Surgery resident honored for research

Dr. Mandy Wallace

Dr. Mandy Wallace

Dr. Mandy Wallace, a second-year small animal surgery resident at the University of Florida College of Veterinary Medicine, was honored recently by a national surgeons group for her research  focusing on a possible new treatment for portosystemic shunts, a life-threatening condition in dogs.

Wallace, also a master’s degree candidate at UF, received second place in the resident research presentation category during the American College of Veterinary Surgeons annual surgery summit meeting, held Oct. 16-18 in San Diego.

Her presentation focused on her master’s project, the in vitro development of a slow occlusion device deemed to be possibly safer than existing treatments for PSS in dogs.

Portosystemic shunts are abnormalities that are present from birth in dogs and cats. In this condition, the veins circulating blood away from the gastrointestinal tract are diverted away from the liver and pass directly into the systemic circulation, leading to poor liver development and the build-up of toxins in the blood. Animals with this condition have signs such as vomiting, seizures and depression. Currently, 21 American Kennel Club breed clubs list PSS as a disease of concern in their breed.  Of these 21 breeds, five — the Yorkshire terrier, Shih Tzu, miniature schnauzer, Shetland sheepdog and Pembroke Welsh corgi —  were included in the top 25 of the AKC’s 2013 list of the most popular breeds in the United States. Other commonly affected breeds include the maltese and the pug.

“Additionally, we see and treat anywhere from 40 to 50 dogs per year for this disease at our hospital alone,” Wallace said.

Surgical closure of the abnormal vessel is currently the only definitive treatment for the disease, but there are problems with this approach.

“It has been shown that closing the vessel slowly rather than closing it acutely in surgery leads to better patient outcomes,” Wallace said. “Current slow occlusion devices for surgical treatment of PSS include Ameroid constrictors and cellophane banding. Both devices swell, but primarily close the abnormal vessel through inflammation and blood clot formation, which are unpredictable and can lead to post-operative complications. Additionally, the current slow occlusion devices contain metal, which prevents us from being able to perform another CT scan to determine if the abnormal vessel has closed completely in the months after surgery.”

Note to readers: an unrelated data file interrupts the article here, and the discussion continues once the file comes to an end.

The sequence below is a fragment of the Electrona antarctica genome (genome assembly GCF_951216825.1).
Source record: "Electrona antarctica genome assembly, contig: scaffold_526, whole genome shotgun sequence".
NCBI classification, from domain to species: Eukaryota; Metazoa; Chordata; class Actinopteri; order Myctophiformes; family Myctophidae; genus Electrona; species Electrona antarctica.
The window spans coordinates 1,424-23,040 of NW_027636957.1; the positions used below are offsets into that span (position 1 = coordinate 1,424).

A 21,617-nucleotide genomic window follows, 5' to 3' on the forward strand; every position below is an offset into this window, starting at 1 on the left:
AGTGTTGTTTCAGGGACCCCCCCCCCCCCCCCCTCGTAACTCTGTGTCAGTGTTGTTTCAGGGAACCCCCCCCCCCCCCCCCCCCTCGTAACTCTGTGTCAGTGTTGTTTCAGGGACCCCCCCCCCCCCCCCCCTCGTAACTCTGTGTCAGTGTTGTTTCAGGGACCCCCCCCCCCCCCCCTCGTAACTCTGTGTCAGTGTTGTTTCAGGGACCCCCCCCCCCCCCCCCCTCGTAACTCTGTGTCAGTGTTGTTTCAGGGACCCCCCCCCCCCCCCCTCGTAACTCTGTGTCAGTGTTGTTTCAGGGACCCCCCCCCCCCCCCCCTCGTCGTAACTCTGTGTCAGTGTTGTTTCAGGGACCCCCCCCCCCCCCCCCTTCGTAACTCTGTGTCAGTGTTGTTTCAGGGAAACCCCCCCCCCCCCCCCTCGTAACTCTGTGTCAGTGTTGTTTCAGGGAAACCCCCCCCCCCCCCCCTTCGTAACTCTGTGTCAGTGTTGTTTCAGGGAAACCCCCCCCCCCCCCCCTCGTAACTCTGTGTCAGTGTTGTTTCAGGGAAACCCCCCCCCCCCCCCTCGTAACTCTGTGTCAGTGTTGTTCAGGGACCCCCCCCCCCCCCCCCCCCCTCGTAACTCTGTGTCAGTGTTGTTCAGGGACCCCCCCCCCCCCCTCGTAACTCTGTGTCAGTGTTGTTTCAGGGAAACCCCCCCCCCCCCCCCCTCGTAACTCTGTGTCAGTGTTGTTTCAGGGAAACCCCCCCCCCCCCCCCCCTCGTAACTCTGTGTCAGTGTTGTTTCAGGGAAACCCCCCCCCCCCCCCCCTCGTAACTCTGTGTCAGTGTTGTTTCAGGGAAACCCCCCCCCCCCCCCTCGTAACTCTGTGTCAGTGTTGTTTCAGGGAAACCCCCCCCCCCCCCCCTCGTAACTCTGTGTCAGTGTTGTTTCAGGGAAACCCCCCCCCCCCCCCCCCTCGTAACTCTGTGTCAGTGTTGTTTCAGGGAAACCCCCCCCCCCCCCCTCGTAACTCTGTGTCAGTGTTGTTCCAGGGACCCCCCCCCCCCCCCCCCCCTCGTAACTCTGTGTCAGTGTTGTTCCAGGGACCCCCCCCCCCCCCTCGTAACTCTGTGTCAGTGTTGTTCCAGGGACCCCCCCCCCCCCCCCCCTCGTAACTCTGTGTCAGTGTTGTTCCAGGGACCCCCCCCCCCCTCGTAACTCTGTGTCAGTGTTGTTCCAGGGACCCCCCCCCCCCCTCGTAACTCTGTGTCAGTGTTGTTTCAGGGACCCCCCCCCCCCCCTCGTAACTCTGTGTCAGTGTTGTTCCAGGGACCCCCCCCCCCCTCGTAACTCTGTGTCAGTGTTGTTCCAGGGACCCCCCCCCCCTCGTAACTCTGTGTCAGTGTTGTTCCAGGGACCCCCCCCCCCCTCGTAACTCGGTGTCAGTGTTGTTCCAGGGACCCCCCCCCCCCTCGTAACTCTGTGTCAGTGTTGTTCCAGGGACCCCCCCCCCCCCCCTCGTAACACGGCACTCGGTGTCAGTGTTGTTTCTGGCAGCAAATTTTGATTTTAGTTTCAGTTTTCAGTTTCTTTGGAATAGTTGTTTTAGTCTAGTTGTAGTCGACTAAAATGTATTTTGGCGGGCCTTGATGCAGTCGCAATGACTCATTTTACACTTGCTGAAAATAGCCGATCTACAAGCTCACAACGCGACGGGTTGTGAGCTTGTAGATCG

Dr. Gary Ellison, chief of the small animal surgery service, came up with the idea of creating a new slow occlusion device that would close the vessel via physical compression of the vessel over four to six weeks.

“We collaborated with the UF materials science engineering department, specifically Dr. Christopher Batich, to identify several different swelling materials for testing to use within the ring,” Wallace said. “After numerous pilot studies, we developed a mixture of polyacrylic acid  — a hydrogel used in soft contact lenses to improve wettability — and inorganic salts that would swell consistently over a four-to-six-week period. This mixture is placed within a plastic polymer outer ring encased in silicone that can go around the abnormal vessel.”

The swelling material is also encased in a silicone tubing that is attached to the outer ring, Wallace said.

“All of these materials are biocompatible and therefore, we expect will only induce minimal inflammation at the site of placement as opposed to the currently available devices,” she said. “Additionally, the materials are all radiolucent to allow for CT imaging to determine if the abnormal vessel is fully closed during recheck exams in the months after surgery.”

Wallace’s presentation consisted of in vitro studies where the rings were tested in beakers to determine their swelling characteristics and the best version of the mixture and prototype ring for surgical use in animals.

Drs. Brad Case and Stanley Kim, both small animal surgery faculty members, also played a key role in development of the prototype, along with Rick Rizzulo of DOCXS Biomedical Products, Wallace said.

In an e-mail, Ellison thanked the college’s Office of Research and Graduate Studies for helping to make Wallace’s study possible through grant funding. Additional support was provided through the Mark Bloomberg resident research fund.

“This initial pilot study support has led to other competitive grant support of in vivo and clinical trials, including a resident- in-training grant from ACVS,” Ellison said.

Wallace previously worked on a study focusing on the outcome of PSS while at her internship at Colorado State University’s College of Veterinary Medicine.

“I was very lucky that Dr. Ellison had the project idea and wanted to begin working on it, as I was starting my master’s work and my residency,” she said. “This disease is such a sad one in many respects, because we primarily find it when dogs are 4 to 12 months of age. Often these animals have recently been adopted by their owners, who are just getting to know their new puppy, only to find out that the puppy has a life-threatening condition that requires surgery.”

With surgery, however, dogs with PSS can in most cases live a long and normal life, Wallace said.

“The best moments are when they return for their 3 and 6 month postoperative rechecks, and they are completely normal, happy puppies,” she said. “I love this project and truly hope that once we can begin using these devices in clinical cases, they will improve the outcomes for our patients.”


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